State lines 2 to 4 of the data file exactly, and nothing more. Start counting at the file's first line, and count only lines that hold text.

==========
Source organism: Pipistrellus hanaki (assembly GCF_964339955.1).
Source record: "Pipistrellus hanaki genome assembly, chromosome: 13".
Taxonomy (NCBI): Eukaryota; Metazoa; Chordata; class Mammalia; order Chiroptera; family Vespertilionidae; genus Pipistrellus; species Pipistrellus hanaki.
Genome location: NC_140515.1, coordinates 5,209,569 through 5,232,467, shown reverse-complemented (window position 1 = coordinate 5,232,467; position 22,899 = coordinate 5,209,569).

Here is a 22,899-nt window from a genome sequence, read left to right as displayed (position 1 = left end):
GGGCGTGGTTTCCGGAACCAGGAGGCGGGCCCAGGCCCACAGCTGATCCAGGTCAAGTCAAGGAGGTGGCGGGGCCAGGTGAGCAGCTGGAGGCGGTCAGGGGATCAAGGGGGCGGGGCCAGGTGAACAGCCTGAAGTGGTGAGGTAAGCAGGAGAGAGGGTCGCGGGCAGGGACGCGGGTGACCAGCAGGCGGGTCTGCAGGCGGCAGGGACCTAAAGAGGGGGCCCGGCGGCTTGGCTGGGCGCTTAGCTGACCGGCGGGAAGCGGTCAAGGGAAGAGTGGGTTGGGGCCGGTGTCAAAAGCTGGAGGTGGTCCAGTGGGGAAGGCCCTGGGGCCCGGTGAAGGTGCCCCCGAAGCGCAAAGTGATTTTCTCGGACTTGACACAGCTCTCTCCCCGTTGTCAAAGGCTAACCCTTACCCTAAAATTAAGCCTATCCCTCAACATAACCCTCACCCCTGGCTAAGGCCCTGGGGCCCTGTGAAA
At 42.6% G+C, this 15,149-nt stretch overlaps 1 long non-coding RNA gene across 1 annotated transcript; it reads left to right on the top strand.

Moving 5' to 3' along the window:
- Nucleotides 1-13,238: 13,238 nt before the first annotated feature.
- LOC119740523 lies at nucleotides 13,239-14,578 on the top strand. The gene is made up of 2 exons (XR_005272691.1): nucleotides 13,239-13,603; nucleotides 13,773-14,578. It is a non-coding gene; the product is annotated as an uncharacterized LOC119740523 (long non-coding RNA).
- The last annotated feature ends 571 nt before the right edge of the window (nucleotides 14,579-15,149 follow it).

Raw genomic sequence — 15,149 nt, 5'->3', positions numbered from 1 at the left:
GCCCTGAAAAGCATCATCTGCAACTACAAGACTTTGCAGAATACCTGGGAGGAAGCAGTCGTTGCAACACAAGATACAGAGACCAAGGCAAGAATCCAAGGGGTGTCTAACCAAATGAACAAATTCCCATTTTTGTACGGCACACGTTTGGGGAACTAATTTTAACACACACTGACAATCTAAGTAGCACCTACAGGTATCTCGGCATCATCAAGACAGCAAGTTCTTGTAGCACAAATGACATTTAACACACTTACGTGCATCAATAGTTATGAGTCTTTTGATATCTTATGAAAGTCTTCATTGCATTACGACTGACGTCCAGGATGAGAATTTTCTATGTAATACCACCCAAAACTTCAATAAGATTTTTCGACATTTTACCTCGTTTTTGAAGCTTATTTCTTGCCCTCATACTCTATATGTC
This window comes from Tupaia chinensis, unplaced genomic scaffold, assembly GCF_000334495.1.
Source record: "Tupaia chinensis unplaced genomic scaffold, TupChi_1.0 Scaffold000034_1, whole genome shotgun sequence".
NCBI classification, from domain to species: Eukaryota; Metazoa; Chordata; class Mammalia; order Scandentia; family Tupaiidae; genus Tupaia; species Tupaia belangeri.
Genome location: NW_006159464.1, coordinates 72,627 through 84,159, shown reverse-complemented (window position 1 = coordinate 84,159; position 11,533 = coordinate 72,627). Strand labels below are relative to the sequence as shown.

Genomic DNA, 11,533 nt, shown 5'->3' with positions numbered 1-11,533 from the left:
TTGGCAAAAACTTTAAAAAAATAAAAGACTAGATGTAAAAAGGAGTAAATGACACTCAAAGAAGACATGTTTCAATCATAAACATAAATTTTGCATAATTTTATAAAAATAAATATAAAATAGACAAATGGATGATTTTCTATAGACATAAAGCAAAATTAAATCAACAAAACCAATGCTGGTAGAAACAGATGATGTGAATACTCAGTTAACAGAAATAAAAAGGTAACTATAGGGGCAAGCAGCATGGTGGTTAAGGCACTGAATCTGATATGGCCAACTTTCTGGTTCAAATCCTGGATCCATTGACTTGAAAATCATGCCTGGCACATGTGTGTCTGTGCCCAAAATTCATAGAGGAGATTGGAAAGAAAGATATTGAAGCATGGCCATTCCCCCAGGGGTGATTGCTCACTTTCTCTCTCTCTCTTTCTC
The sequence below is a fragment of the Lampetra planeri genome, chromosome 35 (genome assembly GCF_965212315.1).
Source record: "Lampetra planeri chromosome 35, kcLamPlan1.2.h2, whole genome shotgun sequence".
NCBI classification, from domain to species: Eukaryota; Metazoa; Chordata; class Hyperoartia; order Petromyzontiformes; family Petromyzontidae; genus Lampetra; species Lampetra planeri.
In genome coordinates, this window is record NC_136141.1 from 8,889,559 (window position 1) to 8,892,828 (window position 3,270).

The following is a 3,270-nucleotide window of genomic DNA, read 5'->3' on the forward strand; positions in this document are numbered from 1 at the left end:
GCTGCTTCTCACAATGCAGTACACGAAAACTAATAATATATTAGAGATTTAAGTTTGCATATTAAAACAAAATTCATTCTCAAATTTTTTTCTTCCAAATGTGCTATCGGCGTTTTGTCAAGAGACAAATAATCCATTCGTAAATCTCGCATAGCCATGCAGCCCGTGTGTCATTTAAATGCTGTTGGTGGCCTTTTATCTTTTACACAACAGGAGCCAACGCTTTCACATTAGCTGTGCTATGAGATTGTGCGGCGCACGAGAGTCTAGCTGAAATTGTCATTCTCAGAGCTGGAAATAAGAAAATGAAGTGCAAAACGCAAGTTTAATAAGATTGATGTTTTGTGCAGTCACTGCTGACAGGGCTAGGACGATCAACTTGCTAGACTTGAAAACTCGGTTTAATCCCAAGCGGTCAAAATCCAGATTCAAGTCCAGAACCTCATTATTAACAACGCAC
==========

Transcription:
Source record: "Pipistrellus hanaki genome assembly, chromosome: 13".
Taxonomy (NCBI): Eukaryota; Metazoa; Chordata; class Mammalia; order Chiroptera; family Vespertilionidae; genus Pipistrellus; species Pipistrellus hanaki.
Genome location: NC_140515.1, coordinates 5,209,569 through 5,232,467, shown reverse-complemented (window position 1 = coordinate 5,232,467; position 22,899 = coordinate 5,209,569).